Cruising through Crakamore

The Boys had toured Baltimore before, visiting Fort McHenry and Obrycki's Crab House, but US-1 goes through some of the worst slums of the city's eastside, and created quite a bit of confusion for the Boys as US-1 sort of disappeared near Camden Yards. After driving around in the 90% mid-day heat they were able re-connect with US-1 which is called the Washington-Baltimore Parkway in Maryland.


Capitalizing the Trip

Back on track the Boys gratefully left Baltimore behind and 30 minutes later entered our Nations Capital Driving right downtown (unlike Philly), past the always spectacular view of the Capital building and using TREMENDOUS restraint, avoiding the usually mandatory stop at The Dubliner. As the Boys crossed the Bridge into Virginia (their 4th state of the day!) on US-1 they snaked their way through Alexandria's Old Town and onto the US-1's Virginia name, the Jefferson Davis Highway ?!?


US-1, passing the Marine's Headquarters in Quantico

By 2:00 PM the heat and day were beginning to wane. With the Boys objective of making through the three major metropolis's (Philly, Crakamore, and Washington) complete, and Richmond achievable, the Boys let up a little and search for a late lunch at one of Bone favorite Virginia haunts. Five Guys, Burger and Fries !

A fine Surprise !!

Five Guys, Burgers and Fries !!1

Five Guys Famous Burgers and Fries began as a family run business in the Washington DC area back in1986, focusing on serving the best burgers possible.  Based on Mike and Bone's experience they where near the top !

With a few hours of "free time" the Boys who had previously visited Fredericksburg, decided to visit two of the four big central Virginia battlefields:  Chancellorsville and Spotsylvania Courthouse.


Chancing it in Chancellorsville

Forces and plans

After the disastrous Fredericksburg Battle in 1862, President Lincoln replaced the Army of the Potomac Major General Ambrose Burnside with another incompetent "Fighting" Joe Hooker.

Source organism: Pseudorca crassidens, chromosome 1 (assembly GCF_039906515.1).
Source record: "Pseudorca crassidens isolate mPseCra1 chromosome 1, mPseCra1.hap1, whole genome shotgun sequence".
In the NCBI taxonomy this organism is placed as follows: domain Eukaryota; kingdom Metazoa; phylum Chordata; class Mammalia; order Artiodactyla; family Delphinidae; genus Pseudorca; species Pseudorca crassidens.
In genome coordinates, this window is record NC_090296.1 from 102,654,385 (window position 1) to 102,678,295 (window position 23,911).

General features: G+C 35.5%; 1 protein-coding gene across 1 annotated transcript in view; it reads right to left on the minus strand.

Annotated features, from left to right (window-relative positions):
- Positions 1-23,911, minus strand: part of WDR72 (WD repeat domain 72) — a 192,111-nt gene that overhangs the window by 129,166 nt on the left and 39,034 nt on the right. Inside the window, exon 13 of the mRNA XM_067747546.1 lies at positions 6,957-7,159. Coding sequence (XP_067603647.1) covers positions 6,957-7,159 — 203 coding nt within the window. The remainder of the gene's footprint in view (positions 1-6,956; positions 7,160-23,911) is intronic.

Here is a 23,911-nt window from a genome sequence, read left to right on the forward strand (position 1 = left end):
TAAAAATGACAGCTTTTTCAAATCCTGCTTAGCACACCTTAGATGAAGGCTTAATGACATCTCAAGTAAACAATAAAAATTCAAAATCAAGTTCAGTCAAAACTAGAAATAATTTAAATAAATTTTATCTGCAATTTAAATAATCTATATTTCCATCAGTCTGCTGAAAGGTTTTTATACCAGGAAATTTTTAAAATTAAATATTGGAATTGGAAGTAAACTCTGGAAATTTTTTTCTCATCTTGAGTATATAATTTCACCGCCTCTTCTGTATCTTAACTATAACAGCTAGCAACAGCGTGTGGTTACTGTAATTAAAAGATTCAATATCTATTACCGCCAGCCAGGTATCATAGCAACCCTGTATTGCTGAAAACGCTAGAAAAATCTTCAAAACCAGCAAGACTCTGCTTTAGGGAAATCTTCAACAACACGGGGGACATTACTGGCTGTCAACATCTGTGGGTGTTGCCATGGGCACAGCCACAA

The Chancellorsville campaign began with the potential of leading to one of the most lopsided clashes in the war. The Union army brought an effective fighting force of 133,868 men onto the field at the start of the fighting; the Confederate army numbered less than half that figure, at 60,892. Furthermore, the Union forces were much better supplied and were well-rested after several months of inactivity. Lee's forces, on the other hand, were scattered all over the state of Virginia. In fact, some 15,000 men of the Army of Northern Virginia under Lt. Gen. James Longstreet, stationed near Norfolk dealing with a Federal threat at Suffolk, failed to arrive in time to aid Lee's outmanned forces.

Moreover, the engagement began with a Union battle plan superior to most of the previous efforts by Army of the Potomac commanders. The army started from its winter quarters around Fredericksburg, where it faced Lee across the Rappahannock. Hooker planned a bold double envelopment of Lee's forces, sending four corps on a stealthy march northwest, turning south to cross the Rappahannock and Rapidan rivers, turning east, and striking Lee in his rear. The remaining corps would strike Lee's front through Fredericksburg.

 However, despite its superior forces and sound strategy, the Army of the Potomac's lack of competent leadership doomed its forces, as in earlier campaigns of the war. The superior tactical skills of the Confederate leaders Lee and Jackson won the day.

On April 27 and April 28, the four corps of the Army of the Potomac crossed the Rappahannock and Rapidan rivers in several places, most of them near the confluence of the two rivers and the hamlet of Chancellorsville, which was little more than a large mansion, owned by the Frances Chancellor family, at the junction of the Orange Turnpike and Orange Plank Road. In the meantime, the second force of more than 30,000 men, under Maj. Gen. John Sedgwick, crossed the Rappahannock at Fredericksburg, and Stoneman's cavalry began its movement to reach Lee's rear areas. By May 1, Hooker had approximately 70,000 men concentrated in and around Chancellorsville. From his Fredericksburg headquarters, Lee decided to violate one of the generally accepted Principles of War and divide his force in the face of a superior enemy, hoping that aggressive action would allow him to attack and defeat a portion of Hooker's army before it could be fully concentrated against him. He left behind a brigade under Brig. Gen. William Barksdale on heavily fortified Marye's Heights and one division, 12,000 men under Maj. Gen. Jubal A. Early, on Prospect Hill to resist any advance by Sedgwick's corps, and he ordered Stonewall Jackson to march west and link up with Maj. Gen. Richard H. Anderson, assembling 40,000 men to confront Hooker at Chancellorsville.

Fortunately for the Confederates, heavy fog along the Rappahannock masked some of these westward movements and Sedgwick chose to wait until he could determine the enemy's intentions.